1. D. Michael Martin, 1, 2 Thessalonians (NAC 33; Nashville: Broadman & Holman, 2002), 58. []
  2. Charles A. Wanamaker, The Epistles to the Thessalonians: A Commentary on the Greek Text (NIGTC; Grand Rapids: Eerdmans, 1990), 79. []
  3. Cf. Gene L. Green, The Letters to the Thessalonians (PNTC; Grand Rapids; Eerdmans, 2002), 96. []
  4. Ibid. []
  5. Gordon D. Fee, The First and Second Epistles to the Thessalonians (NICNT; Grand Rapids: Eerdmans, 2009), 35. []
  6. Timothy H. Lim, “‘Not in persuasive words of wisdom, but in the demonstration of the Spirit and power’ (I Cor. 2:4),” NovT 9 (1987): 146. []
  7. Lim, “‘Not in persuasive words of wisdom, but in the demonstration of the Spirit and power’ (I Cor. 2:4),” 147, defines “demonstration” (ἀπόδειξις) as “. . . a technical term in rhetoric which means a demonstration or cogent proof of argument from commonly agreed premises.” []
  8. Paul’s emphasis on his own weakness in 1 Cor 2:3 likely rules out the Spirit’s means of convincing the Corinthians through miracles as in Rom 15:18–19 (cf. 2 Cor 12:12). See Gordon D. Fee, The First Epistle to the Corinthians (NICNT; Grand Rapids: Eerdmans, 1987), 95. For a survey of suggestions as to what Paul’s trembling and weakness may have been, see David E. Garland, 1 Corinthians (BECNT; Grand Rapids: Baker Academic, 2003), 85–86. []

Matthew the Tax Collector

In NT times, tax collectors were assumed to be unbelievers (cf. Matt 5:26; 18:17) and were associated with “prostitutes” and “sinners” (Matt 21:31–32; Mark 2:15; Luke 15:1). Extra-biblical literature likewise associates them with “robbers” and “brothel-keepers.”1 It was scripturally noteworthy that tax collectors could be so sinful and yet believe the gospel (Luke 3:12; 7:29; 18:10–14).2

Why were tax collectors so despised? Searching Scripture further, we see that John the Baptist exhorted tax collectors to collect no more taxes than necessary because they, like Zacchaeus, had abused their role to tax citizens above and beyond their required due for the sake of personal gain (Luke 3:12–13; 19:8).3 Like corrupt politicians in our own day, they often bought their office in order to benefit from the illicit gain.4 Besides such extortion, Matthew would have been particularly distasteful to his Jewish countrymen by collecting taxes for a Gentile nation.5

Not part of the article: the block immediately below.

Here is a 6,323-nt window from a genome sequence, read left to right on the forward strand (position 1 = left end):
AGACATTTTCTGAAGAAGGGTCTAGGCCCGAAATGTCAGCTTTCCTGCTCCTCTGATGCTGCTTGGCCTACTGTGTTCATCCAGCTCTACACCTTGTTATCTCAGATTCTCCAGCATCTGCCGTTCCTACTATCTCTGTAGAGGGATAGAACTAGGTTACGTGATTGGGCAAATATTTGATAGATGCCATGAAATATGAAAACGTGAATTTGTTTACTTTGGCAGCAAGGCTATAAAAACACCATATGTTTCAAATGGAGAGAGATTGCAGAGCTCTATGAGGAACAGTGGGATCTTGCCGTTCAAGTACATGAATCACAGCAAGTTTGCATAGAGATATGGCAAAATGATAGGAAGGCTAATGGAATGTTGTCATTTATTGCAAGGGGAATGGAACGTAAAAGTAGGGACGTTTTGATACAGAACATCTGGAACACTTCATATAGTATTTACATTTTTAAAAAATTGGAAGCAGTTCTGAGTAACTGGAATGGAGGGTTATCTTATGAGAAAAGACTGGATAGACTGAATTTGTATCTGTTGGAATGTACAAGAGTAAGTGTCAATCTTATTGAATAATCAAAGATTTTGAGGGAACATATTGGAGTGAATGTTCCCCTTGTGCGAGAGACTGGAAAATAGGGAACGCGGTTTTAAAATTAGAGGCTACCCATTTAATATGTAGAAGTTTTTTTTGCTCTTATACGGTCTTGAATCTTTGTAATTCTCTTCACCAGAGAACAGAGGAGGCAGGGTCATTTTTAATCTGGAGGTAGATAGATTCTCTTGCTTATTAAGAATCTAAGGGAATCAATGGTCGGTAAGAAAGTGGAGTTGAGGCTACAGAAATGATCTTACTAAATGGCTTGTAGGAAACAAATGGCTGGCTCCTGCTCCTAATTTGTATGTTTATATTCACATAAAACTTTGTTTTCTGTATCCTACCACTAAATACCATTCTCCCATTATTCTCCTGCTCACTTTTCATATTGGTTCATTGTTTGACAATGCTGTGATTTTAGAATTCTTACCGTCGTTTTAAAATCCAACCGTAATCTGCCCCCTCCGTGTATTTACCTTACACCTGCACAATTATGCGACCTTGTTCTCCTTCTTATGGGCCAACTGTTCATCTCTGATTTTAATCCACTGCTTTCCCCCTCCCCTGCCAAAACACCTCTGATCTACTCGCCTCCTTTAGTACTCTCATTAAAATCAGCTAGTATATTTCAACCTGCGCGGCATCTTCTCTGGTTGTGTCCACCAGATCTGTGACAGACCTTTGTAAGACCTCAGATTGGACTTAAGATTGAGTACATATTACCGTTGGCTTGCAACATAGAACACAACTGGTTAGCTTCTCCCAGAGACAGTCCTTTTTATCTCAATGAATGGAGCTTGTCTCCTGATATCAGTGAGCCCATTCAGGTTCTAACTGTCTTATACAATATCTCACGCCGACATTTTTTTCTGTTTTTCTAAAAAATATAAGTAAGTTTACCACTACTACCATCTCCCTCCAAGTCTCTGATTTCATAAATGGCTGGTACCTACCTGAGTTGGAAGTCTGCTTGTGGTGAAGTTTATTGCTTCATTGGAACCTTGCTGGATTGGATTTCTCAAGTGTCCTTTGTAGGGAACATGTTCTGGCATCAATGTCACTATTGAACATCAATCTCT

Despite such a background, we know Matthew as one of Jesus’ disciples. Apart from the synoptic Gospels’ record of Matthew’s call to discipleship (Matt 9:9–13; Mark 2:13–17; Luke 5:27–32), the biblical mention of Matthew is limited to general stories and the specific lists of the twelve disciples (Matt 10:3; Mark 3:18; Luke 6:15; Acts 1:13). At the same time, Matthew wrote the lengthiest of the Gospels, showing his writing style, use of words, etc., all of which gives us a small window to his personality. Though called Levi by others (Mark 2:14; Luke 5:27), he called himself Matthew (Matt 9:9). He was a tax collector who immediately left his job and followed Jesus when beckoned to do so (Matt 9:9). Just as Matthew followed Jesus, of the tax collectors and sinners at Matthew’s house (Luke 5:29), “there were many who followed him” as well (Mark 2:15; cf. 2:14), thanks to Matthew’s hospitality.

Though there seems to be but little Scripture to describe Matthew, the record of his call and the subsequent feast he hosted in honor of Jesus show an excellent example for believers today. Follow Jesus immediately, and then introduce Him to everyone you know! He quickly learned what Jesus said elsewhere, words for you and me today: “Follow me, and I will make you become fishers of men” (Mark 1:17).

  1. Thomas E. Schmidt, “Taxes,” in Dictionary of Jesus and the Gospels (Downers Grove, IL: InterVarsity, 1992), 805. []
  2. Ibid. []
  3. Ibid., 806. []
  4. Ibid. []
  5. Ibid.; see also L. M. Sweet, and G. A. Gay, “Tax; Tribute,” in International Standard Bible Encyclopedia (Grand Rapids, MI: Eerdmans, 1988), 4:742. []

We work. God grows.

More than anything, I wish I could simply share my faith with others all day long. I wish they could come to Christ as a result. Everywhere I go in this lost and dying world, I immediately see people through the filter of whether they know Christ or not. There are so many people who are unsaved, so many people who need Christ, so many people that God desires to rescue. What a grief it is to know that some will never even have the opportunity to hear the gospel. What a grief it is to see people reject Christ when they hear of His salvation.

And so we work.

Paul said to Timothy what I believe he would say to any pastor today: “Do the work of an evangelist” (2 Tim 4:5). One lexicon gives “occupation” or “task” as alternate translations for the word work (ἔργον, ergon) in 2 Timothy 4:5 (BDAG, p. 391). What a privilege it would be to be a Philip whose work it was to give the gospel all the time (Acts 21:8; cf. 8:5ff.). And what a privilege it is to know that my calling as a pastor is to also “do the work of an evangelist” (2 Tim 4:5).

As a wise man once said, “Work is work. If it wasn’t work, they would call work work.” Evangelistic work is just the same. It means enduring rejection. It means suffering. It means scattering the seed over long periods of time and waiting on God to give the growth.